Test meant to raise teacher standards latest victim of diversity religion, minority students will suffer most.
New York State has been trying to raise teacher standards in order to solve the problem of low graduation and literacy rates in minority school populations.
That makes sense – how can an academically unqualified teacher be expected to help raise academic success among students. These increased standards were meant to help minority students by ensuring that qualified teachers were not limited to wealthier districts.
One of the key components of the push for higher teacher qualifications was a literacy test. The test is just one of several tests prospective teachers need to pass. That literacy test survived a court challenge in 2015. A federal judge found that the test, unlike prior tests, was not discriminatory:
… Judge Wood ruled that the state and Pearson, the testing company that helped devise the exam, had done a proper job of making sure that the “content of the ALST is representative of the content of a New York State public-school teacher’s job.”
Yet that has not stopped claims that the test is racist based entirely on the tests results, which Black and Hispanic prospective teachers passed as lower rates than whites.
Education reformers believe that tests like New York’s Academic Literacy Skills Test can weed out potentially lousy teachers.
The tests, however, came under intense scrutiny for their alleged racial bias, after just 46 percent of Hispanic test-takers and 41 percent of black test-takers passed it on the first try, compared with 64 percent of white candidates.
Plus, critics said, the test’s $131 price tag is too steep.
The Test Design summary describes the components, with the key components reading and writing.
So the NY State Regents, the government body that controls public education in NY State, has voted to scrap the test.
The NY Times misleadingly includes the claim of discrimination in the title, Regents Drop Teacher Literacy Test Seen as Discriminatory:
The Board of Regents on Monday eliminated a requirement that aspiring teachers in New York State pass a literacy test to become certified after the test proved controversial because black and Hispanic candidates passed it at significantly lower rates than white candidates.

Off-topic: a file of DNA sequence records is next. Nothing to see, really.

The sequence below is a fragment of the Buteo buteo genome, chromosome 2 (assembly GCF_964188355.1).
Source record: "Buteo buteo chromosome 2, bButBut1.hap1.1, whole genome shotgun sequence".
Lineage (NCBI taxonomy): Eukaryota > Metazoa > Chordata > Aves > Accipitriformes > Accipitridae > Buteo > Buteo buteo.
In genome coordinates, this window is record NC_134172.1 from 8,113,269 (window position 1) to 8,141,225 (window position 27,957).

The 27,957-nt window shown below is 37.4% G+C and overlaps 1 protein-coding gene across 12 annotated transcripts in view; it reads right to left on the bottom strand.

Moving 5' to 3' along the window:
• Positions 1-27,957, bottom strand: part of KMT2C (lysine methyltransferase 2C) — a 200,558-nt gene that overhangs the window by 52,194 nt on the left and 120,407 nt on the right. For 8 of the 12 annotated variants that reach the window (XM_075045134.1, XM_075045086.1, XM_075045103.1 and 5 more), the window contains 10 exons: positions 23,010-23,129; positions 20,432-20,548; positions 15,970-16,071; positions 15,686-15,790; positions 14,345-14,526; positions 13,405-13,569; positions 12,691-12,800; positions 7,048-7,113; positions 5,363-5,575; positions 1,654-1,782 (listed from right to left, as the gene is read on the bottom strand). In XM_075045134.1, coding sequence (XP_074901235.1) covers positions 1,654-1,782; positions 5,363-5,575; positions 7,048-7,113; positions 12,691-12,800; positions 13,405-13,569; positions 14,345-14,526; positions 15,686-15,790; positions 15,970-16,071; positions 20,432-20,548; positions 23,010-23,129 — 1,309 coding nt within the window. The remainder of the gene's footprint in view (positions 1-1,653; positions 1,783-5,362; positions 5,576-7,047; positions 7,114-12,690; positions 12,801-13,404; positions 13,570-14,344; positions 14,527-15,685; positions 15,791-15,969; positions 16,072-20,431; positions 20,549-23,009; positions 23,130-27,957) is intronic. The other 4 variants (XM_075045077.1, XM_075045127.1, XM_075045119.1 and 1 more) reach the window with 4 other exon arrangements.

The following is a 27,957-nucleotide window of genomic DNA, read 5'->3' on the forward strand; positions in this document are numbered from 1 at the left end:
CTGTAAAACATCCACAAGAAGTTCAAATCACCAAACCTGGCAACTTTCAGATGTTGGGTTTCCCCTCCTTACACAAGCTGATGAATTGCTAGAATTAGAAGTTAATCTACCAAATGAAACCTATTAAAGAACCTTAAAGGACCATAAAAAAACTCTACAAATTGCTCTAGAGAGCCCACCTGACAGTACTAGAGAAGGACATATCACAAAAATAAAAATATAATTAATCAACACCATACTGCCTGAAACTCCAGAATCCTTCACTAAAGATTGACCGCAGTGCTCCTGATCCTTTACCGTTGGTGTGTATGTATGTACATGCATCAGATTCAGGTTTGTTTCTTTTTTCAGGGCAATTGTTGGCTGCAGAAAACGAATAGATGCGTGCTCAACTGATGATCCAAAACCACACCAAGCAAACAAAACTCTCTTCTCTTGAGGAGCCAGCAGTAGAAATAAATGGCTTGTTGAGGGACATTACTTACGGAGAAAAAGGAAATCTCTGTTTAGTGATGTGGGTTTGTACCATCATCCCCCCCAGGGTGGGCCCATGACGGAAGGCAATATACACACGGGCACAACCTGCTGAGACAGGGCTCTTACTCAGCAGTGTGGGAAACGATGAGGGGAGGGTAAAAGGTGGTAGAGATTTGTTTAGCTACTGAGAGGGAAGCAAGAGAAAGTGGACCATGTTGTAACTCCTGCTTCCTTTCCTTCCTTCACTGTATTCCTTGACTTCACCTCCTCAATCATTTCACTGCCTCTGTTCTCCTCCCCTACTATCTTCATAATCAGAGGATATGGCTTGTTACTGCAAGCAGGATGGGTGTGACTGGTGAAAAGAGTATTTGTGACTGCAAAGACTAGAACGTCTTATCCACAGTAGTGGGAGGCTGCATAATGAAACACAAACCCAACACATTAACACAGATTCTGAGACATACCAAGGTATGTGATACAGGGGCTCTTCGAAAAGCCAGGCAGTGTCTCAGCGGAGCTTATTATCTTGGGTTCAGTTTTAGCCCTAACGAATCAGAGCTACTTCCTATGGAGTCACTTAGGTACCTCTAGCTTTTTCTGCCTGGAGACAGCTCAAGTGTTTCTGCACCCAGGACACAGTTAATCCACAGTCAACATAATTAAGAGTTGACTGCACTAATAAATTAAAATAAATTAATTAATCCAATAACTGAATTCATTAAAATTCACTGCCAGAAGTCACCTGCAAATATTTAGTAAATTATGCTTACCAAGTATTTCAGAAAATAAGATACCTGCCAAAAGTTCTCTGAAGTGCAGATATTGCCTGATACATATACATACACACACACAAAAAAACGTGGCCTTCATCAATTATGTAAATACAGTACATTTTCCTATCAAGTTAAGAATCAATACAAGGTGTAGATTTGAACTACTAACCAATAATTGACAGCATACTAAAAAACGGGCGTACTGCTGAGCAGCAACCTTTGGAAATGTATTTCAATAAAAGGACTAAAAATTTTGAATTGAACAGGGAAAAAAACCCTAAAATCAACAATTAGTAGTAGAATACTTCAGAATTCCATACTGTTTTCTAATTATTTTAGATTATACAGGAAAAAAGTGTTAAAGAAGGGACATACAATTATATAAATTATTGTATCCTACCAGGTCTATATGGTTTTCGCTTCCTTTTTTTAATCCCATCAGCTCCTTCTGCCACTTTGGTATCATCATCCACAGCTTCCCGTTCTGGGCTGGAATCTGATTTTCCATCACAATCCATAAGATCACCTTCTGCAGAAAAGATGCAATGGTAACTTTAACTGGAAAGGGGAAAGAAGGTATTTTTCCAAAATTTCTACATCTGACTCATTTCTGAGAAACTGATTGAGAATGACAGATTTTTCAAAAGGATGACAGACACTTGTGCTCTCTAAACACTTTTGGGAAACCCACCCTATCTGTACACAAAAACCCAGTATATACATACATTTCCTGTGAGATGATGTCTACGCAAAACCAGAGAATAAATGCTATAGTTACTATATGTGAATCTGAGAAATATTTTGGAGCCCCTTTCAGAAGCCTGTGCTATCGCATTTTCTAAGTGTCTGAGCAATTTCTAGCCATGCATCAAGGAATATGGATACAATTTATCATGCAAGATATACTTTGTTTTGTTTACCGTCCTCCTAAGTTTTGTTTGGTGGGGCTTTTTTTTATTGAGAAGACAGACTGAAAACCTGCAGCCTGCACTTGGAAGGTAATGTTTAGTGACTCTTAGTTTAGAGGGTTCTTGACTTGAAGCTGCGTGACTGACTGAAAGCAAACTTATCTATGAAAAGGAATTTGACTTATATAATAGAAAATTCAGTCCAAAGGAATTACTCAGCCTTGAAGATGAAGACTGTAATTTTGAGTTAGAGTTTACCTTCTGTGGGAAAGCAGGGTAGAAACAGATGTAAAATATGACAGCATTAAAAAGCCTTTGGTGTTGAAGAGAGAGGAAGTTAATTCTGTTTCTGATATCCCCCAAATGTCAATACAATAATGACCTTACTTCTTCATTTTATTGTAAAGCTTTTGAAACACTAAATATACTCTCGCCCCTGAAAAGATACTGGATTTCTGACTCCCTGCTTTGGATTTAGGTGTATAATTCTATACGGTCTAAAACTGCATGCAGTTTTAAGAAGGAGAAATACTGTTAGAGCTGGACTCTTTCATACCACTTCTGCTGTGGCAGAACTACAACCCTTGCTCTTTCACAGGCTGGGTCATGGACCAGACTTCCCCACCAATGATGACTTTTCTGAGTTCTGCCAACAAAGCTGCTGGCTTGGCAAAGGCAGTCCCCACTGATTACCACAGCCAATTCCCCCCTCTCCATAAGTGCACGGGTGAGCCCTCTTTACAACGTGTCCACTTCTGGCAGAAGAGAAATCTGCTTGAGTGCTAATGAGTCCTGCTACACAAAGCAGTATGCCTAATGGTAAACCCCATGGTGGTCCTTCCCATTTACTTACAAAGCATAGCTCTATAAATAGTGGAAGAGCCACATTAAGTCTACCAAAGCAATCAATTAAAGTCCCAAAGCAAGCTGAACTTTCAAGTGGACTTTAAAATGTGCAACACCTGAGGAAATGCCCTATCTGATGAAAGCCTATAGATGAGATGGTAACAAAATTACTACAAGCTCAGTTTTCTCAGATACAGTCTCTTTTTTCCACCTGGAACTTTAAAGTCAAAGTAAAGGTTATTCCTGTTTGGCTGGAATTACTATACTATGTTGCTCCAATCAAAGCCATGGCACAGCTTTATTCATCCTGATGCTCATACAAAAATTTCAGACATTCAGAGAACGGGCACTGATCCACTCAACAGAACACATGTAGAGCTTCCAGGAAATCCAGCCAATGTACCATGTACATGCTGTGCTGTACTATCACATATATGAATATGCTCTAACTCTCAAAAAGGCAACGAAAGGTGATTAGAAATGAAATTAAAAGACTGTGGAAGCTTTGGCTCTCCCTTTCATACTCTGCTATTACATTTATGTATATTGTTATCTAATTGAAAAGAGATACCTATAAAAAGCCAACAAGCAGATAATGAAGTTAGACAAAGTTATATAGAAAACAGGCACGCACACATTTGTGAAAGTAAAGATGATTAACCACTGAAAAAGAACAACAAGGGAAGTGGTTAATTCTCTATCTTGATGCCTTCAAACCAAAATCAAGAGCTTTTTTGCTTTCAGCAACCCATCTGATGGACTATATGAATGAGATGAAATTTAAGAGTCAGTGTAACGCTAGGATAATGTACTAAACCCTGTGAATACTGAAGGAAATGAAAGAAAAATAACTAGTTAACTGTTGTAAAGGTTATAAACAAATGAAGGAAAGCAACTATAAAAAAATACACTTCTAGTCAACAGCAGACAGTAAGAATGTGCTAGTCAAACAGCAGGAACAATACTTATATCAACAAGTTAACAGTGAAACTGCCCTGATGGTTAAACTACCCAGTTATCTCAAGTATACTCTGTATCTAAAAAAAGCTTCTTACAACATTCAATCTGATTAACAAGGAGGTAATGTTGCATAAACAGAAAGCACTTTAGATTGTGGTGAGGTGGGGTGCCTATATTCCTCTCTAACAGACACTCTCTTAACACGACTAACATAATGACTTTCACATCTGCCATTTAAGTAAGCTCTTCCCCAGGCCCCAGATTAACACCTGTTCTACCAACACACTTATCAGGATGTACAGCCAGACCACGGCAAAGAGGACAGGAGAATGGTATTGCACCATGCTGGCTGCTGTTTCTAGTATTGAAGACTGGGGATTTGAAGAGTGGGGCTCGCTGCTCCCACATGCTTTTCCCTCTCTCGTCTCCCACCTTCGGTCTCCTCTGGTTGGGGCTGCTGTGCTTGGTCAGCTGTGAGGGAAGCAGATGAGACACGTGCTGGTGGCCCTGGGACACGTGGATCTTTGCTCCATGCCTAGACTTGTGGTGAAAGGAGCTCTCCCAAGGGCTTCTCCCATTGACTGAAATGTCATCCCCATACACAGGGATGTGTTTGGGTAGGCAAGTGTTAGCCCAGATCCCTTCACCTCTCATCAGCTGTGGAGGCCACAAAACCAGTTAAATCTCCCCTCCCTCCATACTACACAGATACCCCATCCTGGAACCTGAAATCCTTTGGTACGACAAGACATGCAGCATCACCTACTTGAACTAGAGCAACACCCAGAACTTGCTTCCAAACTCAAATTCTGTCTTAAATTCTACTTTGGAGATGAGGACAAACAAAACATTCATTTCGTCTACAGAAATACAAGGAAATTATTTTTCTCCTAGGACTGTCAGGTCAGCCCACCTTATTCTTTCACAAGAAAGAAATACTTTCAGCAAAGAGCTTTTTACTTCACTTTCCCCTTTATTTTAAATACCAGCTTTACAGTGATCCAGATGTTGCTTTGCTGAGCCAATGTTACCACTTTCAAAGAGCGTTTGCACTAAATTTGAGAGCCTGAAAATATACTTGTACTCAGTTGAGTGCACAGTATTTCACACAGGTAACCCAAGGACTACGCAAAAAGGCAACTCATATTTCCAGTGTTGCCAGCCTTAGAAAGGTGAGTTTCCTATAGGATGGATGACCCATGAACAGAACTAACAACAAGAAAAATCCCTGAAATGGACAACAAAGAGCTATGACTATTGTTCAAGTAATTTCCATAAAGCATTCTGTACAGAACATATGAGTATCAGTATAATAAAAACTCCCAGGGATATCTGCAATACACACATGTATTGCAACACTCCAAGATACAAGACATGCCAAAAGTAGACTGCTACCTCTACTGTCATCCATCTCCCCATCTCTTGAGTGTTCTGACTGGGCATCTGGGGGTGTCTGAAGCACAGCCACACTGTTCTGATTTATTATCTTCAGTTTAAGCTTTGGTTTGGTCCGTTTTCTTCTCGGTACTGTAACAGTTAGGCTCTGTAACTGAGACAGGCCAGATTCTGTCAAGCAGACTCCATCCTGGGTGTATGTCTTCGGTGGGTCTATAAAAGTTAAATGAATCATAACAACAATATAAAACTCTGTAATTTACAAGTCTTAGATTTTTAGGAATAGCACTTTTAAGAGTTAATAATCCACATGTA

The Regents also moved forward with a proposal that would allow some students who failed another test, aimed at evaluating practical skills like lesson planning and assessment, to be certified as teachers based on their grades and professors’ recommendations.
Together, the steps signal how much the Regents’ approach has changed under the current chancellor, Betty A. Rosa, after several years of efforts to raise the bar for entering the profession.
The webpage for the literacy test now has a Notice that it no longer applies:
The victims of this move will be minority students. National Council for Teacher Quality (NCTQ) President Kate Walsh released this statement:
“Getting rid of this recent licensing test is a big step backwards, not just for New York but for the country. This test, first implemented in 2013-14, put the academic needs of students above the employment interests of teachers. Rather than lowering standards by removing the Academic Literacy Skills Test, we should work to educate future teachers to reach this level. Otherwise, it is our students, especially those from traditionally disadvantaged and minority backgrounds, who will suffer most in the long run.”
Scraping non-discriminatory, relevant testing is part of a trend that has been going on for a long time. Just recently, Harvard Law to Accept Applicant GRE Scores in Place of LSAT for Diversity.
Where does it stop when equal opportunity no longer is that standard, and “fairness” becomes racial quotas in the name of diversity?